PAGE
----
Mizuki series

Created in 2005

Mizuki free-standing prototype cabinet
His mother’s native land is Japan, and Scott grew up with an affinity for Japanese aesthetics. In his architectural studies, he saw the influence of traditional Japanese folk houses and crafts on western Modernism. But much of popular Asian themed furniture and cabinetry substituted mimicry over authenticity and depth. A better approach, it seemed, was to consider the Japanese reverence for nature, and Zen notions of its abstraction.

The journey from inspiration to final form is often a wandering path. The scalloped shadow of a straight roof eave over a series of cylindrical brick grain silos spotted in a small Pennsylvania town led him to experiments combining rectangular horizontal elements with semi-elliptical verticals. Wooden screens on old Japanese houses with their repetitions of bars and spindles intrigued him. He used low prime numbers to establish proportional relationships. In the end, a system of façade types emerged in the design of Mizuki.

The first is a flat veneered slab with a rail across the top and the bottom, their widths in a 2:3 proportion. Next, a flattened quarter elliptical framing member, (or stile), is at the panel edges, and the panel is recessed between them. This creates a dramatic shadow line where the square top and bottom rails cross these curved stiles. When two framed panels are placed next to each other, the quarter elliptical profiles form a half ellipse. In series, they begin to suggest a colonnade, a continuous screen, or woven fabric. The addition of recessed horizontal bars in three different widths that cross the framed panels completes the family of five modular façade components.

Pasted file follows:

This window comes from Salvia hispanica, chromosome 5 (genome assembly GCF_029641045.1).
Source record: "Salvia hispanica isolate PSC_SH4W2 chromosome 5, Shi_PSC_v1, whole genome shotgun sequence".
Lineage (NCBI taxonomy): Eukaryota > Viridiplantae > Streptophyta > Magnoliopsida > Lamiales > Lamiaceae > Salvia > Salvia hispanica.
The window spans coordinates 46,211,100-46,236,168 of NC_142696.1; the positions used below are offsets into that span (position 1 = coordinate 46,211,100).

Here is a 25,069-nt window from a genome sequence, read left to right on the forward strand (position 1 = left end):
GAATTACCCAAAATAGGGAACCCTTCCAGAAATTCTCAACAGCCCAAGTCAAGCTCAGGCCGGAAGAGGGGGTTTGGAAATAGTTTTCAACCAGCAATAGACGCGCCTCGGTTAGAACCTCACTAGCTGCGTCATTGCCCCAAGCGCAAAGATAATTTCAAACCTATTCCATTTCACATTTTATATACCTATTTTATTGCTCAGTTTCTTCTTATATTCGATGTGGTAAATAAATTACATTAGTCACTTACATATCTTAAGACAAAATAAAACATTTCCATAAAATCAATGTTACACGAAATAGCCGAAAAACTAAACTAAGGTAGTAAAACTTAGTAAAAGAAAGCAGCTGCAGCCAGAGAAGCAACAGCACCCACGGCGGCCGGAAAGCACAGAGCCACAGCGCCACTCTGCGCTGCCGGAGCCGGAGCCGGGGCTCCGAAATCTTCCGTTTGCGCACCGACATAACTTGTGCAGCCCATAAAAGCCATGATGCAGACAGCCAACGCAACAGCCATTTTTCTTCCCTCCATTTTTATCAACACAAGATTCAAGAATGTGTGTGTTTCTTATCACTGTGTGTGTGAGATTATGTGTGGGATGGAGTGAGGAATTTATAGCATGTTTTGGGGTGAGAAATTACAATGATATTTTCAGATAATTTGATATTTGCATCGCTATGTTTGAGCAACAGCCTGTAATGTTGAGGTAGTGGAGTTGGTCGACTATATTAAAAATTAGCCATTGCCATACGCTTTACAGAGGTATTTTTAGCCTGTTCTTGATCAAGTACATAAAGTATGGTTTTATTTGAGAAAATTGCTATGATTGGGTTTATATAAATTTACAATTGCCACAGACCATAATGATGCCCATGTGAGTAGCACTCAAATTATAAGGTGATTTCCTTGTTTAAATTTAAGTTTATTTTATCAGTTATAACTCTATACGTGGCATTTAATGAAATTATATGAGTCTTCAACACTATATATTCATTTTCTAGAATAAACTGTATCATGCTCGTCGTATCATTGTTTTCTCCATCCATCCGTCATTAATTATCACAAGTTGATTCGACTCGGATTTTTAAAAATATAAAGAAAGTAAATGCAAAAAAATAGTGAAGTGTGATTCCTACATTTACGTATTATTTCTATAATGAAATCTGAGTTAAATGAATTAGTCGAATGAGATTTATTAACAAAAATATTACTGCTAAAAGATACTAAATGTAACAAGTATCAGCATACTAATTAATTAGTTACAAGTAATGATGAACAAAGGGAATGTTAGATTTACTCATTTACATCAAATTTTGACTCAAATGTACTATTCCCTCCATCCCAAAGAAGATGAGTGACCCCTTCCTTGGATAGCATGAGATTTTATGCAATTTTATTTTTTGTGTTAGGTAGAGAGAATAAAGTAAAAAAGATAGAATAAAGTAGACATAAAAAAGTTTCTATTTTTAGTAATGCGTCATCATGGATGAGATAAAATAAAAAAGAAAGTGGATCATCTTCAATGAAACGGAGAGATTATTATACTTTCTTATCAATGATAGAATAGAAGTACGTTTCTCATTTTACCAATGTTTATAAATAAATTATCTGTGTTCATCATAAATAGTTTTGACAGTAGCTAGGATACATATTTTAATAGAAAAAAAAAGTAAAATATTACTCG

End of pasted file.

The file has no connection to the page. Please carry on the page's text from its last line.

Scott named the series “Mizuki”, after the small seaside hamlet where his grandfather lived. The word evokes an image of a quiet pool in a forest. The Kanji characters that accompanied its introduction were rendered in brush calligraphy by his mother. Its roots are Japanese, but it is not bound by Asian stereotypes.

Mizuki is recognized by designers for its softly voluptuous counterpoint between simple curved and square edges, and for its exquisite proportions. It is a stylistic chameleon, depending on the designer’s combination of component types, proportion, repetition, choice of material, finish, and decorative hardware. In numerous award winning spaces, it has proven its place in a distinctly modernist aesthetic.


Scott A. Stultz


Scott Stultz

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